Six dog classes including golden retriever, giant schnauzer, german shepherd, labrador, havanese, and large munsterlander are being trained for six months by the Austrian and German researchers to detect lung cancer by sniffling breath samples from 122 test volunteers.
Recent study at the Journal of Breath Research about lung cancer detection discovers that dogs may NOT be as precise as projected at sensing the disease.
Out of the 122 volunteers, 29 of them have been identified with lung cancer, while the rest had no indications of the disease. The sniffing test was performed by 6 dog breeds, and scientists said that 78.6% of the time, the dogs correctly recognized the samples who had cancer, but then, only 34.4% of the time they were able to sense the negative samples. This means, the sniffing test results were not 100% accurate.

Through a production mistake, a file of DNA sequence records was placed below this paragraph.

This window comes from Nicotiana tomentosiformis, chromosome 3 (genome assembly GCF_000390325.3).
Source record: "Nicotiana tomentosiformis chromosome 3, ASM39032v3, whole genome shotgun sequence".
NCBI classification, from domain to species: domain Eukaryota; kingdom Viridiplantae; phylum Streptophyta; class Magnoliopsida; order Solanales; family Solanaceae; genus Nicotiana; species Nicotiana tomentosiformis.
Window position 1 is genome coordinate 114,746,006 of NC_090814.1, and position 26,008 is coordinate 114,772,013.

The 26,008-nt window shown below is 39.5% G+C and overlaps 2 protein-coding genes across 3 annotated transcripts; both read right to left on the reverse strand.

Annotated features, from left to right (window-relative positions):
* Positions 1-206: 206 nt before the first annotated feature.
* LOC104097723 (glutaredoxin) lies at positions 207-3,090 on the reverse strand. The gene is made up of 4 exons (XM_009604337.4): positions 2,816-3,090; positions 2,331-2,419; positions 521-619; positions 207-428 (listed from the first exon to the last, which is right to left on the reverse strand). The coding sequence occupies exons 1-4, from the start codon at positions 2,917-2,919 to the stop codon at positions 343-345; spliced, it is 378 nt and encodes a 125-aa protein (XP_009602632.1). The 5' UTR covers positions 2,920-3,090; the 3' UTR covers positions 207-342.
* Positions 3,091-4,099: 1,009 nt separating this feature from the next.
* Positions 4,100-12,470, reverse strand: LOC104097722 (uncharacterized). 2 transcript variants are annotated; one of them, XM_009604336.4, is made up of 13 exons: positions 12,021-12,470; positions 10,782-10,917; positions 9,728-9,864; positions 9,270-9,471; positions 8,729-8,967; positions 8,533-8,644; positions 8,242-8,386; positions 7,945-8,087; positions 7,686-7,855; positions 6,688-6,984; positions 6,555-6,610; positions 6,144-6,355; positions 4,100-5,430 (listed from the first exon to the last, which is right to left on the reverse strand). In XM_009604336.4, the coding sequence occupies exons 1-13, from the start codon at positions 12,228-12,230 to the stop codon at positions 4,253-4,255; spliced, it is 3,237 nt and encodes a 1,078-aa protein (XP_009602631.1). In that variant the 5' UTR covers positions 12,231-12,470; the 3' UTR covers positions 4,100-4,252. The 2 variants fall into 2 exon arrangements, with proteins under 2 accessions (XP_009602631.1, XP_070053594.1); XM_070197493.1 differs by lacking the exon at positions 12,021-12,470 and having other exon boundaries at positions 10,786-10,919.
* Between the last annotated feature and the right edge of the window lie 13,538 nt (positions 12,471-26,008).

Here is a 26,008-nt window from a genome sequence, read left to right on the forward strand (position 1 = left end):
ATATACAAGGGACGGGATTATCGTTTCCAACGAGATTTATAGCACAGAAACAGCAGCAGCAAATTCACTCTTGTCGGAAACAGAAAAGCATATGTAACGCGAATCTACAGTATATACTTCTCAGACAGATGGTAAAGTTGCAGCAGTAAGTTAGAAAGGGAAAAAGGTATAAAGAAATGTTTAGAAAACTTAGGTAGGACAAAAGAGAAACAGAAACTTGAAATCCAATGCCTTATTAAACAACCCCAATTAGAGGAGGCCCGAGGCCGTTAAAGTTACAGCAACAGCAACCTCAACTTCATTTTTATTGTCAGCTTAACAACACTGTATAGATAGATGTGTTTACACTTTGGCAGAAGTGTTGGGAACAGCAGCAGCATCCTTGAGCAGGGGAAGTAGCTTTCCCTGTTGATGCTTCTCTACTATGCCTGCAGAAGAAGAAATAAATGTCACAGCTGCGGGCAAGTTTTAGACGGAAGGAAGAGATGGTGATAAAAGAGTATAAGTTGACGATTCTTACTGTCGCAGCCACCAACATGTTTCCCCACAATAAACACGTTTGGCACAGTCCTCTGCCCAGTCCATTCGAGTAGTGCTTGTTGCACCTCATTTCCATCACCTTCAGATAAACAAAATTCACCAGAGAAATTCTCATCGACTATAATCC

The test was executed double-blind just to be fair. Researchers suggest that the double-blind procedure may have been the cause of the poor success rate.
Study co-author Klaus Hackner, from Krems University Hospital in Austria, admitted in a statement: “Our dogs made mistakes with both positive and negative samples. One important reason for the inferior results might be that a true double-blind situation puts a lot of stress on the animals and their handlers.”
The scientists believe that those dogs can improve their detection success rate if they were given a program intended to reward them more every so often.
Article Source: Seeker.com